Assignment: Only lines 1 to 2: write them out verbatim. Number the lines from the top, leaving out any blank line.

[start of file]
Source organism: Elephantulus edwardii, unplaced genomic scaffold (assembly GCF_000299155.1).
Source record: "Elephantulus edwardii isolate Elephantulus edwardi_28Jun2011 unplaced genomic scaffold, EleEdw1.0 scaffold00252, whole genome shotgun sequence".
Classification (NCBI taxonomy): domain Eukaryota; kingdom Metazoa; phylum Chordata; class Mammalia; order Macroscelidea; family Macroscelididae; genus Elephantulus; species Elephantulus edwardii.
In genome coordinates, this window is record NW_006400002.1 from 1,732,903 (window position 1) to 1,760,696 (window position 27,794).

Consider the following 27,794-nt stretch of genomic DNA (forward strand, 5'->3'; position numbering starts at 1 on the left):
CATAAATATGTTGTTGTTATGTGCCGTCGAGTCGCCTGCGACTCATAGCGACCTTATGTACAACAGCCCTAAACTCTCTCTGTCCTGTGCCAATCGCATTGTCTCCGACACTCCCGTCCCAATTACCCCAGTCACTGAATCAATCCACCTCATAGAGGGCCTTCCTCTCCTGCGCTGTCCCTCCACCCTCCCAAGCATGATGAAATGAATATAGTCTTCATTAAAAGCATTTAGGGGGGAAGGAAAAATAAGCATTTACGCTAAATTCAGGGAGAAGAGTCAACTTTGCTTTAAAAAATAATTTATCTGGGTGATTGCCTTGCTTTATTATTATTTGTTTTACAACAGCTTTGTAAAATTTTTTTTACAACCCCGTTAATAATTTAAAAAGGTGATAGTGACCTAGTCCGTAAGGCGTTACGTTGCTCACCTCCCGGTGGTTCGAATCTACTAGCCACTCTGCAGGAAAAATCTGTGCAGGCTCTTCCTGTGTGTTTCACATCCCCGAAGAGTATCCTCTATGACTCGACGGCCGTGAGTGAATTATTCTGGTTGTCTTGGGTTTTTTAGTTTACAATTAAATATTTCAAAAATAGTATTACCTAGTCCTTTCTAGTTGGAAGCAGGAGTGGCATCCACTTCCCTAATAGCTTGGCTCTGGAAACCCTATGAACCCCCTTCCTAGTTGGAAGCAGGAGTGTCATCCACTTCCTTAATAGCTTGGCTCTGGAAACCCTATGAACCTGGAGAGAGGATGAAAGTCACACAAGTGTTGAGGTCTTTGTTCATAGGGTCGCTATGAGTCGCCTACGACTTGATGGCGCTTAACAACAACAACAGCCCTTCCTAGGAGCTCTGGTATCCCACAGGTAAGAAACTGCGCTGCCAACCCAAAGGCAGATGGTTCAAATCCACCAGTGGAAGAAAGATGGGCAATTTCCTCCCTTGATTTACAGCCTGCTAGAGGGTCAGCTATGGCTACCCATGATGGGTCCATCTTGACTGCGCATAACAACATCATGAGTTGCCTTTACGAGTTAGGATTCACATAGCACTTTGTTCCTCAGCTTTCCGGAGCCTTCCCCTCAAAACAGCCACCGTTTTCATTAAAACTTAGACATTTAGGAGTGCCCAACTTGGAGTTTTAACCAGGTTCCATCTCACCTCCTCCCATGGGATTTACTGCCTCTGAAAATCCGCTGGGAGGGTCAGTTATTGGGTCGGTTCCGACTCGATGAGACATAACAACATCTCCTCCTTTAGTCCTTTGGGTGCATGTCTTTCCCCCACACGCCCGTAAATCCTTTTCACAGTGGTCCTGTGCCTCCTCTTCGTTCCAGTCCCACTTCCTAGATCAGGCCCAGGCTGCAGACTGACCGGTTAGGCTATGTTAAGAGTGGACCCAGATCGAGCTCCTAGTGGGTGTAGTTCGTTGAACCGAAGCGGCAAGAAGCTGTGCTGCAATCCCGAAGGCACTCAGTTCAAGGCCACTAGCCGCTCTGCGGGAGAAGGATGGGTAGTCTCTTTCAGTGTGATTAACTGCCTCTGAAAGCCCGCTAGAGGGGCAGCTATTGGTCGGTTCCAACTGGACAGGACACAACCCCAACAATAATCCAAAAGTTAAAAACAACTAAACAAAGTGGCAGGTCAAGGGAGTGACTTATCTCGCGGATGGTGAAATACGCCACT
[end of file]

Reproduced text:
Source organism: Elephantulus edwardii, unplaced genomic scaffold (assembly GCF_000299155.1).
Source record: "Elephantulus edwardii isolate Elephantulus edwardi_28Jun2011 unplaced genomic scaffold, EleEdw1.0 scaffold00252, whole genome shotgun sequence".